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Green Is The New Black

Battling The Crises Of A Generation By Dr Amy Khor, Senior Minister of State

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Dr Amy Khor

We were honoured to be joined by Dr Amy Khor, Senior Minister of State for the Environment and Water Resources, and Health,  for a keynote address to kick off the Virtual Conscious Festival. In case you missed it, the inspiring address touched on the relationship between COVID-19 and climate change, Singapore’s sustainability journey, and how collective action is needed to avert crises. Here it is in full.

“I am pleased to join you at this first Virtual Conscious Festival organised by Green is the New Black. Ironically, COVID-19 has within months achieved what we have failed to do for years, and that is to transform and digitalise the way we work, do business and conduct meetings. 

Countries around the world continue to grapple with the unprecedented COVID-19 pandemic and its staggering impact. Lives have been lost, and economies devastated. 

My Prime Minister, Mr Lee Hsien Loong, has described this pandemic as the most dangerous crisis that humanity has faced in a very long time. But even as we battle this crisis of a generation, we must not forget that climate change, if not tackled decisively, could well become the crisis of many generations. As we rebuild our economies and adjust to a new normal, we should not waste this crisis. We must also take this opportunity to redouble our efforts to fight climate change and move towards a low-carbon and sustainable future. 

Today, I would like to share my thoughts about some similarities between the COVID-19 pandemic and climate change, and two key lessons learnt as we continue to battle this pandemic — the importance of planning ahead, and the need for not just individual but collective action to overcome both challenges.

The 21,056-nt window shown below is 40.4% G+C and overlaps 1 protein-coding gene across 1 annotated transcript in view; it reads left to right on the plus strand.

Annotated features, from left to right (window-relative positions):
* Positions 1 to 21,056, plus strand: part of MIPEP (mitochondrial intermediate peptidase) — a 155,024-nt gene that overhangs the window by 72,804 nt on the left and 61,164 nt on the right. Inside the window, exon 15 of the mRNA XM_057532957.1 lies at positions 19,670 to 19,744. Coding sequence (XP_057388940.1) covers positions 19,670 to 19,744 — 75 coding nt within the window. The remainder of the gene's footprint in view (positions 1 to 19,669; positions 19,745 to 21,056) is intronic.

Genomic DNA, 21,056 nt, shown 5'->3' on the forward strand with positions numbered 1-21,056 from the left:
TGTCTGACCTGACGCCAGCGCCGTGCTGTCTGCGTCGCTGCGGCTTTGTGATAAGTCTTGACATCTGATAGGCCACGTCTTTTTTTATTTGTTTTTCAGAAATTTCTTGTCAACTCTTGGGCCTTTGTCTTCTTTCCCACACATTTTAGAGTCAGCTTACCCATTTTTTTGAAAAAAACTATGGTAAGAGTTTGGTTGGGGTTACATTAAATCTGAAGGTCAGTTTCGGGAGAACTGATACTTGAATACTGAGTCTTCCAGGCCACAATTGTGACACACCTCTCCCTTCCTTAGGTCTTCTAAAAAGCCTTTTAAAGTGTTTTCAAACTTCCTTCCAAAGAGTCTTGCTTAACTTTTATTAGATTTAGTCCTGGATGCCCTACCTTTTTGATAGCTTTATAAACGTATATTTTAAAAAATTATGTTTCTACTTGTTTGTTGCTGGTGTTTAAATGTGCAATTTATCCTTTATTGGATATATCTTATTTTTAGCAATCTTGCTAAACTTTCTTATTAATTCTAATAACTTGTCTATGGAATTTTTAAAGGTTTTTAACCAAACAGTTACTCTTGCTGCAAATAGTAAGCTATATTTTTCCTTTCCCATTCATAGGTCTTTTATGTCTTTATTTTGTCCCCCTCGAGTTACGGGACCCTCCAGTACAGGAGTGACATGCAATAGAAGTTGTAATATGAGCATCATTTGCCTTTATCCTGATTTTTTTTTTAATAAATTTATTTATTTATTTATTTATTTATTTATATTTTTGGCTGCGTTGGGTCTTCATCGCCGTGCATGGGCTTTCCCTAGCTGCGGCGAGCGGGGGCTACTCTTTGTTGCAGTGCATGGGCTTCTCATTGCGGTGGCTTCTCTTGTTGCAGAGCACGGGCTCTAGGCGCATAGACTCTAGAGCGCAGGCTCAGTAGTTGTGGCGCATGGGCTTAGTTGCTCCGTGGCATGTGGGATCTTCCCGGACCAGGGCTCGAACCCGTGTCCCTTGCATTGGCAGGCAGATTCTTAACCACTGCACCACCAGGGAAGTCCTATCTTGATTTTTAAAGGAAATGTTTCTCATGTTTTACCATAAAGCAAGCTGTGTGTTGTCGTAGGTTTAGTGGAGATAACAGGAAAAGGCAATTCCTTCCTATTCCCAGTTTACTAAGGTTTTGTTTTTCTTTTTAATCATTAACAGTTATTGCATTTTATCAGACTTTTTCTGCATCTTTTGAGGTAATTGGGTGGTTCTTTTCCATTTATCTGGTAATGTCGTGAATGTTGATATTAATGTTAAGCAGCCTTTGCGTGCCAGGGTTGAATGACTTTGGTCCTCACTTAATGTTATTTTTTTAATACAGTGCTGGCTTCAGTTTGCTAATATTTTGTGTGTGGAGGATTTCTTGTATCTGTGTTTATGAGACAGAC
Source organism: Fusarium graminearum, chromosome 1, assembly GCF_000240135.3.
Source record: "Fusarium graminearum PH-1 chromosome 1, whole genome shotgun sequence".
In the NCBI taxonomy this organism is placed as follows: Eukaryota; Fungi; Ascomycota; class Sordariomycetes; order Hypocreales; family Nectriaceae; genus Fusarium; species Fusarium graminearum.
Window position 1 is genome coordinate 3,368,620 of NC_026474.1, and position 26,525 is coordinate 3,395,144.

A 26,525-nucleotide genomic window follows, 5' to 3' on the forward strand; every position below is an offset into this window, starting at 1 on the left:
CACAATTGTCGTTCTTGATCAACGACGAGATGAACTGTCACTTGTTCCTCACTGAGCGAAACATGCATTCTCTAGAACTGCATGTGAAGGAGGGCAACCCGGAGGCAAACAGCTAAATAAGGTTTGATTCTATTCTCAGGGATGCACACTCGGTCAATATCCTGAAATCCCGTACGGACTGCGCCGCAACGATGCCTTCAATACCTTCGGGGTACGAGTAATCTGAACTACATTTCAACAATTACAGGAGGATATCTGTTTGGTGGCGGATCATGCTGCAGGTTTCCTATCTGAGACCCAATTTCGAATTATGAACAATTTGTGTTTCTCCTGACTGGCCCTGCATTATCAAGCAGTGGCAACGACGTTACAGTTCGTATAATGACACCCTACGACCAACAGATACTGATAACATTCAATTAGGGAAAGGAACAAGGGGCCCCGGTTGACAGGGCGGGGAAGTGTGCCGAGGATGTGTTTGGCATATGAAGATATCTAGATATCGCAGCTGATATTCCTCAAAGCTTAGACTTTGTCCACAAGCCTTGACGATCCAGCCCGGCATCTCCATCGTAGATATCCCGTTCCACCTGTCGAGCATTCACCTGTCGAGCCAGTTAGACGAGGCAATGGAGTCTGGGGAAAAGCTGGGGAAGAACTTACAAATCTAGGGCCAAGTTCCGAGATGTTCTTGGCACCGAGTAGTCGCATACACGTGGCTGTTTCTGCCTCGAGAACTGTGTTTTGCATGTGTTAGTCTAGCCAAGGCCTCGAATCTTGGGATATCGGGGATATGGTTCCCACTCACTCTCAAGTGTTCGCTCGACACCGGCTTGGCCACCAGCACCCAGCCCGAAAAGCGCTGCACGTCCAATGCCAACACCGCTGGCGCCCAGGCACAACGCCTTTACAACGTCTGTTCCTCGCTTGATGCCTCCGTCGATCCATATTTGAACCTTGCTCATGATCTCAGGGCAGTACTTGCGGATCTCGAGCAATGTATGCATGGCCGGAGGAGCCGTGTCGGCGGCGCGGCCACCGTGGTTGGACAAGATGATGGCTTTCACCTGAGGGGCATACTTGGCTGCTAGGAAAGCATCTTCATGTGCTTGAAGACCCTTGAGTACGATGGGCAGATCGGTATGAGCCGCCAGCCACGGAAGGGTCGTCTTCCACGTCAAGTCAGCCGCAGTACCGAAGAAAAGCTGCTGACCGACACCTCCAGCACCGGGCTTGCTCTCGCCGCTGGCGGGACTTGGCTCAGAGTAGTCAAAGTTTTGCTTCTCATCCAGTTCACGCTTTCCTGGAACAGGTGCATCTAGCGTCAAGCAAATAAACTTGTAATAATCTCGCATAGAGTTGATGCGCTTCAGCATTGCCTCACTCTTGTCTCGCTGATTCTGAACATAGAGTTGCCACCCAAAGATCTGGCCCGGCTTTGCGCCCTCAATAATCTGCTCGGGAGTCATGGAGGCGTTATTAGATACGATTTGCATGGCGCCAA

Complex Challenges

First, what are the similarities between COVID-19 and climate change, besides the somewhat frivolous fact that both begin with the letter “C”? We have seen how COVID-19 has devastated the lives of people around the world. We have also experienced some of the destructive impact of climate change on lives and livelihoods, such as more intense rainfall leading to severe floods, and prolonged dry spells leading to droughts. Both the virus and climate change are invisible, transcend boundaries and are no respecter of persons or governments. Both challenges are complex, and their consequences are disruptive and catastrophic. Both demand countries and their citizens to respond on multiple fronts, simultaneously, and most important of all, collaboratively.  

Are there lessons from COVID-19 that we can apply to climate change? I believe so. Singapore is better prepared for COVID-19 today than we were for SARS in 2003. That is because we learnt from our SARS experience and planned ahead for potential virus outbreaks. Besides developing a crisis management plan which we continued to refine over the years, we also expanded and upgraded our medical facilities, and trained more doctors and nurses to deal with outbreaks. We also invested in developing research and diagnostic capabilities to study viruses.